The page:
Chistyi Lane (1934–1937) — Life Between Arrests

Address: 8 Chistyi Lane, Moscow

Memorial plaque on the house at Chistiy Lane. Photo: Memorial Society Photo Archive

Memorial plaque on the house at Chistyi Lane. Source: Memorial Society Photo Archive

For almost two and a half years, from the moment of his return from the Visherskii camp and his marriage to G. Gudz' until his second arrest on January 12, 1937, Varlam Shalamov lived at his parents-in-law’s residence. Their apartment was located on the fourth floor of house number 8 on Chistyi Lane. Shalamov’s daughter Yelena was born there and Shalamov wrote his first stories there during the nights.

Shalamov after his return from the Visherskiy camp. Photo:

Shalamov after his return from the Visherskii camp. Photo:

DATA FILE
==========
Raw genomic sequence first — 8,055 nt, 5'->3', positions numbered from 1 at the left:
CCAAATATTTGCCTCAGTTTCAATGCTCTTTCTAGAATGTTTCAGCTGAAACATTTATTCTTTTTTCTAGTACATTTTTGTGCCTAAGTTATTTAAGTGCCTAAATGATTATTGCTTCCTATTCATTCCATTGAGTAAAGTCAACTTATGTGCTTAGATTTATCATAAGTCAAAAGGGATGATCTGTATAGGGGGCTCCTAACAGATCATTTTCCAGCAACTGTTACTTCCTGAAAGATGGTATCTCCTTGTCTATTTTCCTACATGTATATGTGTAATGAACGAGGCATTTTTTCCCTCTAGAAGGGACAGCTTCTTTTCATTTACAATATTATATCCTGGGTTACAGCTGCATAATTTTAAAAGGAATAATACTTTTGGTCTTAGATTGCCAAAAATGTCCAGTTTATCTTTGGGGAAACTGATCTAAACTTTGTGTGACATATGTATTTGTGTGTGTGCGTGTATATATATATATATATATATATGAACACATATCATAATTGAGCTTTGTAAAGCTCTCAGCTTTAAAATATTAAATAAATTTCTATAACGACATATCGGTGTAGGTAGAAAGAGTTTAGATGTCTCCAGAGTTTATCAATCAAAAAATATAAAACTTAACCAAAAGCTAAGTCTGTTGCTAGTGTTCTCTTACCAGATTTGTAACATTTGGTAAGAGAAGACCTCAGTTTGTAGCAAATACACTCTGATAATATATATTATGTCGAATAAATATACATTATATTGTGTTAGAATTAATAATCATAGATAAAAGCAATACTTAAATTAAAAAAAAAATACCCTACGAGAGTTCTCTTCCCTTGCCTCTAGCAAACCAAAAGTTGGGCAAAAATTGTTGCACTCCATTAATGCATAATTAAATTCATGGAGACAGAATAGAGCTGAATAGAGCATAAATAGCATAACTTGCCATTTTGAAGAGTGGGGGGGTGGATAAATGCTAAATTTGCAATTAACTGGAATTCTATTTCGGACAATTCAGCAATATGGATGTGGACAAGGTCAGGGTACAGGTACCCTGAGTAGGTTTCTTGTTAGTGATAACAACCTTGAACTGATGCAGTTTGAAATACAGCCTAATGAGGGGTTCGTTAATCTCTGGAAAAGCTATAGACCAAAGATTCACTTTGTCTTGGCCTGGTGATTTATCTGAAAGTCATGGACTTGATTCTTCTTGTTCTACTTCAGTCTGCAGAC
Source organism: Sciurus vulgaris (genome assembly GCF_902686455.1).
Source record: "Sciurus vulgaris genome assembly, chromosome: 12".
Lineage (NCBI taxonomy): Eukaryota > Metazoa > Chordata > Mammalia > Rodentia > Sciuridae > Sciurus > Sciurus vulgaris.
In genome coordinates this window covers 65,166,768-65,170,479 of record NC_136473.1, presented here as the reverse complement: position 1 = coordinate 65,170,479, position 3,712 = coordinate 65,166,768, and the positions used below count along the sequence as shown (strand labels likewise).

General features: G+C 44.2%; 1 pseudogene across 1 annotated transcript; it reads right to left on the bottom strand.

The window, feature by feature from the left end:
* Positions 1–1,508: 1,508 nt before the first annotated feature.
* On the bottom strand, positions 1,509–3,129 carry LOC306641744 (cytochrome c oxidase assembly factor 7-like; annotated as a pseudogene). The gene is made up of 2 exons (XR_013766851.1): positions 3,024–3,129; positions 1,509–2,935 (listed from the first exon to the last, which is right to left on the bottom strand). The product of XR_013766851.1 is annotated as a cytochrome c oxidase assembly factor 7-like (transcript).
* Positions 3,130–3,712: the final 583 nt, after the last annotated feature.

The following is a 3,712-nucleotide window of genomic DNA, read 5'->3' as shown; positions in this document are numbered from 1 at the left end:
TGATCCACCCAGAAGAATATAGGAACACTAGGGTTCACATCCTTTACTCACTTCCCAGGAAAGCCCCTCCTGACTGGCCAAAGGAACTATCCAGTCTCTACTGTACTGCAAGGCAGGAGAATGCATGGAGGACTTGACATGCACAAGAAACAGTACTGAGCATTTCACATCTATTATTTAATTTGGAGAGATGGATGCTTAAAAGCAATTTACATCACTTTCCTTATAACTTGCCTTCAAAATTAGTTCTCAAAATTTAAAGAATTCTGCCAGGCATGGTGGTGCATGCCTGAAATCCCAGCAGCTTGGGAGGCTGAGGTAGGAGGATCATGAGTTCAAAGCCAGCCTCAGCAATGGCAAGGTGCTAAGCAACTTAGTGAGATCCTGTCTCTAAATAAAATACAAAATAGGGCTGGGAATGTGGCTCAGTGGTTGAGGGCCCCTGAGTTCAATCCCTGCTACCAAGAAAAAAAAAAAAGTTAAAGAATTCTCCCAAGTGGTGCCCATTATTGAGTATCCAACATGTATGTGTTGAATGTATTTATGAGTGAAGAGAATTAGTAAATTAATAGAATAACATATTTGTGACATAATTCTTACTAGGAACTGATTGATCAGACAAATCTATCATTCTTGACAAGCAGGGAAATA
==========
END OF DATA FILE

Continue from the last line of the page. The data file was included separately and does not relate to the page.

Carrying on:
Seventeen years later, after his return from the Kolyma camp, Shalamov became nostalgic for Chistyi Lane despite his divorce with his wife. He had relatives there whom he loved. A family member, whom Shalamov liked the least, his ex-wife’s oldest brother who worked for the secret police in the 1930s, lived there as well. Shalamov was convinced that he exposed him to the secret police in 1937. The brother-in-law was very surprised to see Shalamov return from Kolyma. He called the police as soon as he noticed Shalamov staying at the apartment, and not living “101 kilometers away” as he was ordered to do. Shalamov’s former wife B. Gudz' died in 2006 at the age of 104.

On October 30, 2013, a memorial plaque for Varlam Shalamov was installed on house number 8 on Chistyi Lane. This memorial was installed through the initiative of International Memorial, the GULAG History State Museum, and the editorial staff of the website The creator of the plaque was the sculptor G. Frangulyan. This plaque is the first memorial in Moscow that directly points to the mass repression of Soviet citizens. The words “Varlam Shalamov lived in this house between arrests” are written on the plaque.

Sergey Solovyov